In 1839, Captain John Sutter, of German ancestry settled in California with the intention of growing a agricultural empire in the fertile hills of the Sacramento Valley. It was here that Sutter built a fort to protect his assets. After ten years Sutter had acquired a great deal of wealth. He owned twelve hundred head of cattle, and had over one hundred men under his employ.
His plans were to build a flour mill to provide flour for all the settler’s who were coming out to California from back east. To build the flour mill, Sutter needed lumber. John Sutter hired a jack of all trades James Marshall to build him a lumber mill. Workers built a large ditch to carry the water through the saw mill. In building the ditch, it had been dug out to exposed bedrock. It was here on January 24, 1848 that James Marshall found gold on the bedrock. Marshall thought twice about bending over and picking it up, but he did. along with several smaller pieces. He rode forty miles that day to show the pieces of gold to John Sutter.
John Sutter and James Marshall was not sure if it was really gold. They both decided to keep it a secret from outsiders, however, one of the workers went out for a drink at a local saloon, and not having any cash on hand, reached into his pocket and plunked down a shiny yellow nugget that he found in a nearby stream. “That is money. It is gold” he declared. Before long word got around.
A Mormon by the name of Sam Brannon (which knew a thing or two about supply and demand), hearing of the gold traveled to San Francisco and bought up everything he could that he thought gold miners might need, such as shovels and picks. Brannon then systematically started the California Gold Rush, by shouting and marching up and down in the streets of San Francisco; “Gold in the American River, Gold in the American River, Gold, Gold!” When news of the discovery reached Oregon two-thirds of all men who were able to work, packed up and left for California. These men who went in search of gold, were now called “Prospectors”.
In those days news still traveled fastest by ship. People in China heard about the news, before the people of the east coast. Because the news was slow to travel the prospectors earned the nickname “the 49ers” rather than the name “the 48ers.” For it was 1849, when the influx of men from the east coast showed up in droves. By 1852, the population of California had multiplied a ten times from the original estimate of 25,000 people who had lived there before the discovery. In 1852, the population was swelled well over 250,000 people, in that short span of time.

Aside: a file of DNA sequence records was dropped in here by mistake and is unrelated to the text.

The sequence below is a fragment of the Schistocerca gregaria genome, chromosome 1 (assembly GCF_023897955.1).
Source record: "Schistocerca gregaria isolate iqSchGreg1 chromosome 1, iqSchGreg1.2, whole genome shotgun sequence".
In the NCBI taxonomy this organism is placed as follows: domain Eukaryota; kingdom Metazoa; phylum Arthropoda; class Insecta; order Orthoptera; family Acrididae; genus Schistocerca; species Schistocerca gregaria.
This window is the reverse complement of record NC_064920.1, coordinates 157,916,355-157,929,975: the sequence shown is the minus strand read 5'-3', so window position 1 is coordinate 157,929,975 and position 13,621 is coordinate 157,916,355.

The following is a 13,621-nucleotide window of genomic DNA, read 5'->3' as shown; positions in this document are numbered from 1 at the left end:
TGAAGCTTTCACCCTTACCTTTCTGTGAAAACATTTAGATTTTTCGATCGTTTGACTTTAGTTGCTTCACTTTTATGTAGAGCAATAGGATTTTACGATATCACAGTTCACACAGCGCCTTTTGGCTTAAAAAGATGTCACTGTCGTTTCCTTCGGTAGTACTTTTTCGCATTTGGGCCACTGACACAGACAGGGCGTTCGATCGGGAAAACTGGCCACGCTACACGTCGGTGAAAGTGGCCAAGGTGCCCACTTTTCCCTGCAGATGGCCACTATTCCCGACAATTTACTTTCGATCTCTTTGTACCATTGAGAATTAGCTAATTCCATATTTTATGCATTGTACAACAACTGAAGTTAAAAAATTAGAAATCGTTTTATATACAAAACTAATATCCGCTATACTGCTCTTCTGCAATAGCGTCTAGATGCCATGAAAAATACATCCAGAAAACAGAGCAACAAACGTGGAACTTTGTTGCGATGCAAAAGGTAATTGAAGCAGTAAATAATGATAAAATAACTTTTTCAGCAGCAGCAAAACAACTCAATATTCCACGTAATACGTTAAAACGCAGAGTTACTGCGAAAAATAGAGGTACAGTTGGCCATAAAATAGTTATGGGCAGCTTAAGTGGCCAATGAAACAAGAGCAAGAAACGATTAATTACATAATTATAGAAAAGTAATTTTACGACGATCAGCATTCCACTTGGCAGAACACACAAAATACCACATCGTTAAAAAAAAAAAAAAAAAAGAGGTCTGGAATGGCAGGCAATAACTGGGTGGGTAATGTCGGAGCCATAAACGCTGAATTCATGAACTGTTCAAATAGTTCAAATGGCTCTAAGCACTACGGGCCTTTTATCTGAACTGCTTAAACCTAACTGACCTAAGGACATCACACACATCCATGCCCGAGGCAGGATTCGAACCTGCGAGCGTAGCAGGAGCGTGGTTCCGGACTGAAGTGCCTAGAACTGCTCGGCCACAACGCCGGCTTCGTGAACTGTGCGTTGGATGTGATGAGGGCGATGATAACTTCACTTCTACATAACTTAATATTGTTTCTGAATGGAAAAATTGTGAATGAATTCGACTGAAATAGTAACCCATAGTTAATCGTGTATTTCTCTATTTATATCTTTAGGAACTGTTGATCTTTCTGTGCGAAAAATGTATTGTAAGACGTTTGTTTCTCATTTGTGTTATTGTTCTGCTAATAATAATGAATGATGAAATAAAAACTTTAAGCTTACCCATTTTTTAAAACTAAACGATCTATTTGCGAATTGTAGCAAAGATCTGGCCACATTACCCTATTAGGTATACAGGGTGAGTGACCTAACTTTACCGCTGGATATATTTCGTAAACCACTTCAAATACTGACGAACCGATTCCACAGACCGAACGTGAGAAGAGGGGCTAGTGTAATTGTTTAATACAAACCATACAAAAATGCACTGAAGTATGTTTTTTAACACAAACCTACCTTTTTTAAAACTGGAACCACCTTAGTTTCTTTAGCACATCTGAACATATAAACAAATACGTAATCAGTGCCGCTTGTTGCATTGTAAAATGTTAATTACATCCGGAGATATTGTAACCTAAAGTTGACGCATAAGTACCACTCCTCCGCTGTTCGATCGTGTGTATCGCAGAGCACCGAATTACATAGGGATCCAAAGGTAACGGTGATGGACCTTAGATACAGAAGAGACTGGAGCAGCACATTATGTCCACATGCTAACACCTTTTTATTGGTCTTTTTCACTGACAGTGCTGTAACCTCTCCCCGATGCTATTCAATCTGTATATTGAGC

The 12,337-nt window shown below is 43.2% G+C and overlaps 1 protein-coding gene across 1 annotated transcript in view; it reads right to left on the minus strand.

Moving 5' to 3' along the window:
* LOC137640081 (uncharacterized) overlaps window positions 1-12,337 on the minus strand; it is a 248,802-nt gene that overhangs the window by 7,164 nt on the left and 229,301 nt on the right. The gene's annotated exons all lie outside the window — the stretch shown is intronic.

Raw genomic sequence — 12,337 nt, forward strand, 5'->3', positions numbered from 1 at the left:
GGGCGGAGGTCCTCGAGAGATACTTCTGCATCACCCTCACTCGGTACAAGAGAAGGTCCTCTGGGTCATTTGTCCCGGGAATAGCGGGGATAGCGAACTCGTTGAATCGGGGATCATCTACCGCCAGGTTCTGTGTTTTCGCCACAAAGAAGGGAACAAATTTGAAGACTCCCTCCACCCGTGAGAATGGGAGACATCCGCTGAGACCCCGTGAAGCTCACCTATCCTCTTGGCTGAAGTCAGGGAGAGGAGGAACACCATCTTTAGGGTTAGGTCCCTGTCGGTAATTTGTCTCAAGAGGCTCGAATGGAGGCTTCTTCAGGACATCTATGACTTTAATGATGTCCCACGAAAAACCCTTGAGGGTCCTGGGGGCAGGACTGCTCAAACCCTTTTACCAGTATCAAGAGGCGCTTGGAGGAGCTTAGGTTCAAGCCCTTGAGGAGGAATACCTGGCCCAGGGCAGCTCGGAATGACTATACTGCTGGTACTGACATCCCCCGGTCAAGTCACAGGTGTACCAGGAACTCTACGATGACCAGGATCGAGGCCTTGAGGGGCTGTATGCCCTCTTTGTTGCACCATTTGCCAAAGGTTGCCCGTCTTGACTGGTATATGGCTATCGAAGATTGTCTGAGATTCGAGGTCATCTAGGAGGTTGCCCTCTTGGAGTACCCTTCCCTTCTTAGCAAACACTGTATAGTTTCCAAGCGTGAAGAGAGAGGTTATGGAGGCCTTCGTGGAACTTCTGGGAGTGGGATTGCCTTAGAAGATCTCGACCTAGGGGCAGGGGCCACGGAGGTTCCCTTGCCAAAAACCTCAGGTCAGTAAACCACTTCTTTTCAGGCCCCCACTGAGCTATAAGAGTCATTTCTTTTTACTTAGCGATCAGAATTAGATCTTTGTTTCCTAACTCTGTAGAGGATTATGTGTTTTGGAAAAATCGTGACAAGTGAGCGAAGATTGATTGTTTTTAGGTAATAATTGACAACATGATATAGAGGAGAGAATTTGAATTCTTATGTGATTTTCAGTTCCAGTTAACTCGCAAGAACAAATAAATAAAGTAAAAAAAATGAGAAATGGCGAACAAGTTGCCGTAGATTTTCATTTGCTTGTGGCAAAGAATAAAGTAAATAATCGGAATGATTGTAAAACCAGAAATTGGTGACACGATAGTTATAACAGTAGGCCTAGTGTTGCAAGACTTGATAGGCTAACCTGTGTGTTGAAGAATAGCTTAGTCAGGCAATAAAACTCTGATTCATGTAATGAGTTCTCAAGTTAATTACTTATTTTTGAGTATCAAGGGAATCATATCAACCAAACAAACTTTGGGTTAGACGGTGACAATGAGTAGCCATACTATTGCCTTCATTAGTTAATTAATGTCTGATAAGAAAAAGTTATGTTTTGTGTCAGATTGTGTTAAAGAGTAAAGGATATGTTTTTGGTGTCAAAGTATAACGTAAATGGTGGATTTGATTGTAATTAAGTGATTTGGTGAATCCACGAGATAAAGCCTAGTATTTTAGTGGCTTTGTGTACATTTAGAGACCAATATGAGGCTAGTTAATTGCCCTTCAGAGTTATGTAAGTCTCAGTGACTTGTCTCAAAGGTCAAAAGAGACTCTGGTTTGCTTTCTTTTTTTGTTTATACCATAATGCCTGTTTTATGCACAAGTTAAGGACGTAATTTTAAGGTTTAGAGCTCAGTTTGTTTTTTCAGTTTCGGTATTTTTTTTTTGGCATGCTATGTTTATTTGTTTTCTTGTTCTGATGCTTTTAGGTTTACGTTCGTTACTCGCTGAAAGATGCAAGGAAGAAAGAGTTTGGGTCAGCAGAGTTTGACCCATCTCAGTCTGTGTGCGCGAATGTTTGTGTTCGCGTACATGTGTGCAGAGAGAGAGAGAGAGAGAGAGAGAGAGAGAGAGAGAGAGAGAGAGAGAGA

There were three routes from the east coast region to the gold fields of California. By a overland wagon-train, which took over a six months journey, by ship around South America, which also could take six months, or by sea and land across the ismus of Panama, the shortest route, yet the most costly. Many men died of hunger or stricken with disease trying to reach the gold fields. When the first ships docked in San Francisco sailors joined prospectors, abandoned their ships and rushed to the gold fields. For poor people, California gold seemed to be the chance at making something for themselves, an adventure and a chance of a lifetime.
Once the Gold Prospectors had arrived in California they had to endure the rain, the winter weather, the elements of nature, along side the back breaking work in order to find the gold. A man was his own boss, who did not take orders from some other man, so enduring these things seemed worth it to some. The 49ers traveled to the gold fields and discovered the gold barring rock that later became known as the Motherlode. In 1849, $10,000,000 worth of gold came out of California. In all, the major gold rush of California lasted only ten years. In 1852, more gold came out of California than the whole federal budget of the United States.
James Marshall, the man who found that first gold nugget in the American River at Sutter’s Mill, searched for another gold strike, but it was in vane. He spent his the rest of his life as a drunk and broke. John Sutter’s agricultural empire was destroyed. Most, if not all of his one hundred employees left for the gold fields. Sutter wrote in his diary of what could have been: “By the sudden discovery of the gold, all my great plans was destroyed. If I’d succeeded a few years before the gold was discovered, I would have been the richest citizen of the Pacific shore. Instead of being rich, I am ruined.”
There were other gold miners who never gave up on finding a strike, and there were other gold strikes all over the world for the next half century. At each strike, the men migrated to the next great prospect.